Claimant's sole point on appeal is that the Commission erred in concluding his conduct amounted to statutory misconduct, and thus the Commission erred in denying Claimant benefits. Claimant argues there was insufficient evidence that the misfiling was willful and that his conduct rather amounted simply to poor workmanship. We disagree.
Generally, a claimant seeking unemployment benefits has the burden of showing that he or she is entitled to them. Croy v. Div. of Employment Sec., 187 S.W.3d 888, 892 (Mo.App.S.D.2006). However, when the employer claims that benefits should be denied because of termination based on statutory misconduct, the burden is on the employer to show misconduct connected with work by a preponderance of the evidence. Id. The state of Missouri defines “misconduct” as follows:
[A]n act of wanton or willful disregard of the employer's interest, a deliberate violation of the employer's rules, a disregard of standards of behavior which the employer has the right to expect of his or her employee, or negligence in such degree or recurrence as to manifest culpability, wrongful intent or evil design, or show an intentional and substantial disregard of the employer's interest or of the employee's duties and obligations to the employer.
Section 288.030(23), RSMo. (Supp.2012). Generally, to show misconduct under this section, an employer must show that the employee “willfully violate [d] the rules or standards of the employer.” Rush v. Kimco Corp., 338 S.W.3d 407, 411 (Mo.App.W.D.2011).
Prior decisions make clear that poor workmanship or poor judgment alone, without such evidence of intent, do not meet the definition of misconduct. See Frisella, 269 S.W.3d at 899 (“whether an employer has solid grounds to terminate an employee is not the same issue as whether the former employee qualifies for compensation”) (quoting Miller v. Kansas City Station Corp., 996 S.W.2d 120, 124 (Mo.App.W.D.1999)). Likewise, simple negligence regarding an employee's duties is not misconduct. Fendler v. Hudson Servs., 370 S.W.3d 585, 589 (Mo. banc 2012).
However, the statute does recognize a degree of negligence that can amount to the requisite wrongful intent required to find misconduct. See Section 288.030(23). For example, repeated negligent violations of a rule can constitute misconduct. See Fendler, 370 S.W.3d at 590 (“an employee may engage in misconduct under the statute by repeatedly choosing to act in what amounts to reckless disregard of the employer's rules or of the employee's duties or obligations”). Additionally, an employee's actions are more likely misconduct rather than simple negligence or poor judgment where that employee has demonstrated a prior ability to perform the tasks requested of the employer. See Freeman v. Gary Glass & Mirror, L.L.C., 276 S.W.3d 388, 393 (Mo.App.S.D.2009) (finding misconduct where claimant repeatedly failed to follow specific directions, without explanation, after demonstrating ability to do so over long period of time). Finally, the degree of importance associated with the rule violated is a factor in determining the degree of the employee's disregard and whether it constitutes misconduct. See Rush, 338 S.W.3d at 411 (requiring employer to show violation of a work rule of significant import to constitute misconduct); accord Wright v. Casey's Mktg. Co., 326 S.W.3d 884, 890 (Mo.App.W.D.2010) (stating nothing in precedent indicates single violation of important policy cannot constitute misconduct).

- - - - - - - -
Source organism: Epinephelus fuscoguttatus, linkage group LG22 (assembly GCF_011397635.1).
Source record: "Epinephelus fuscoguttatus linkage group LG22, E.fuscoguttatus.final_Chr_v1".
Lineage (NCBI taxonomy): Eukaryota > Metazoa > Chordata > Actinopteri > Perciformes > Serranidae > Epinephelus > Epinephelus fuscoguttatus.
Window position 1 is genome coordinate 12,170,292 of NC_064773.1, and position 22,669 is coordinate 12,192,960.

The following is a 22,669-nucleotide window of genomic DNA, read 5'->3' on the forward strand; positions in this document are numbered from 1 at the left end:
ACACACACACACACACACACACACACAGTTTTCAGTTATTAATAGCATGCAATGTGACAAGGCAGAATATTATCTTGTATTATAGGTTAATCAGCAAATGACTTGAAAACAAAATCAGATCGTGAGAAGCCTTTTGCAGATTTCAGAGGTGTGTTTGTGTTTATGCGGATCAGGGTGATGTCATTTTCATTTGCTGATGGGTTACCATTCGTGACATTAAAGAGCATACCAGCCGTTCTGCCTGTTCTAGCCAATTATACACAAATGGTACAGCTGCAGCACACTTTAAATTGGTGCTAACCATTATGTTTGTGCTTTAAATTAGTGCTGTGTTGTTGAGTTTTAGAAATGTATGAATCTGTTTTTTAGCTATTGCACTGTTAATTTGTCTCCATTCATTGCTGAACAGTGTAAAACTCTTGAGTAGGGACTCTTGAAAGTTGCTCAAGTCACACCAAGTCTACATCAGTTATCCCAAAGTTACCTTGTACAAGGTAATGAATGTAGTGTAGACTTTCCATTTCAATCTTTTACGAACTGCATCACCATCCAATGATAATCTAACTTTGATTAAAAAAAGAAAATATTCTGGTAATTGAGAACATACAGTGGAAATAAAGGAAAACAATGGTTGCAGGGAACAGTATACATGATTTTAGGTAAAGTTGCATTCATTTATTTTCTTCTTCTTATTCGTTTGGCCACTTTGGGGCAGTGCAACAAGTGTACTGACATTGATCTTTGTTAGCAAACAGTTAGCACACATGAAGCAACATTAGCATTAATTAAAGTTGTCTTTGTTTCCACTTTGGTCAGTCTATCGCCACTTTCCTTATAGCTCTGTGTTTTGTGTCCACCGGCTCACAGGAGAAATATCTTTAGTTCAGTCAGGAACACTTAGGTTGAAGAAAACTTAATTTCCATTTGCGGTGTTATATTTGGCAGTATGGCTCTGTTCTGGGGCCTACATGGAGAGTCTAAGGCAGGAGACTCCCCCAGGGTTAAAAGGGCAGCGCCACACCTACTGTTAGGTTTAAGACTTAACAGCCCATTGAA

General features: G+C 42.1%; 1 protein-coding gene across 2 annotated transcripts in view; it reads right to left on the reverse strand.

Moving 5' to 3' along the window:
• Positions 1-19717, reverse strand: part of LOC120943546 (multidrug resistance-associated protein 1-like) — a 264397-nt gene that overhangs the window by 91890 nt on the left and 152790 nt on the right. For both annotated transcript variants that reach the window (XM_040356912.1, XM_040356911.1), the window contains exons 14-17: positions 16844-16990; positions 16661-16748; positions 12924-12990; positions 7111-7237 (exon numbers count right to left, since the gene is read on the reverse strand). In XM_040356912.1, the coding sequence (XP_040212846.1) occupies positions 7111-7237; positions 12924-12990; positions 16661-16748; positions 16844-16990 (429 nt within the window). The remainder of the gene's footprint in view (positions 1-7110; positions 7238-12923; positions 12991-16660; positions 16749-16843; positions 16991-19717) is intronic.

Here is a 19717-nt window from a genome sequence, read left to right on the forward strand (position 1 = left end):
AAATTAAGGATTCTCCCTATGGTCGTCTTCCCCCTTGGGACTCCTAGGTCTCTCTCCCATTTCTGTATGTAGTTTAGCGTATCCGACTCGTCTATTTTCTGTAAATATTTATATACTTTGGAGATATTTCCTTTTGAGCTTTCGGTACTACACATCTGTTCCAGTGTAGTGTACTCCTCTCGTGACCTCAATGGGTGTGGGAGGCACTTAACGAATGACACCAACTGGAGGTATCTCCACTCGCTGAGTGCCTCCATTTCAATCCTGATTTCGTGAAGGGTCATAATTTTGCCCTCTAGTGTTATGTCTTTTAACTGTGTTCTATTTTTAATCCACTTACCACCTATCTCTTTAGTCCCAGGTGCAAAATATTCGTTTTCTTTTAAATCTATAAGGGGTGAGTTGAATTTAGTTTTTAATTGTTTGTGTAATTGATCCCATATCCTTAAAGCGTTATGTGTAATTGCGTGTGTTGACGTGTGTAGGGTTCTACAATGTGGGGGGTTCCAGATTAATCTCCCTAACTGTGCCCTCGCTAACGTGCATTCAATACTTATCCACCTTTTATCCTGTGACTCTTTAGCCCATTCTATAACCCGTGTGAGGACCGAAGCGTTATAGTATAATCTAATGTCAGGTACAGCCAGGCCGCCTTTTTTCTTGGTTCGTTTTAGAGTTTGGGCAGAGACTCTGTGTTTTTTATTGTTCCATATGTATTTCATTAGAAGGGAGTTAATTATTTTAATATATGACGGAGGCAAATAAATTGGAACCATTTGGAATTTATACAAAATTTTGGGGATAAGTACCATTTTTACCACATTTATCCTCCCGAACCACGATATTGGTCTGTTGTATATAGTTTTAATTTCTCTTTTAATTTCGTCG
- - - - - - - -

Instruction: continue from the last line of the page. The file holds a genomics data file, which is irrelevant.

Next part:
Here, the Commission found that Claimant previously had been trained to file documents and that he understood the importance of doing so correctly. This finding is supported by Employer's testimony that Claimant had been trained and had demonstrated a prior ability to complete assigned tasks. Additionally, this finding is supported by Claimant's own testimony that he had not been trained in the previous year or two, implying he had been trained sometime prior to that during his seven years of employment.2 Employer had conducted previous audits of Claimant's work, none of which resulted in termination. Even if Claimant did not deliberately engage in stashing during 2012, the fact that he misfiled 71 percent of his assigned records over a four-month time period, after previously demonstrating ability to perform filing tasks, indicates such a degree of negligence amounting to more than simply poor workmanship or an inability to do the job. See Fendler, 370 S.W.3d at 589 (stating even if record does not support finding conduct was willful, does not preclude finding of misconduct where evidence of repeated reckless disregard of employee's duties). Furthermore, the importance of correctly filing veterans' records so as to ensure proper handling of their claims along with the great difficulty in locating missing files were established in the record and indicate the gravity of the consequences of Claimant's violations.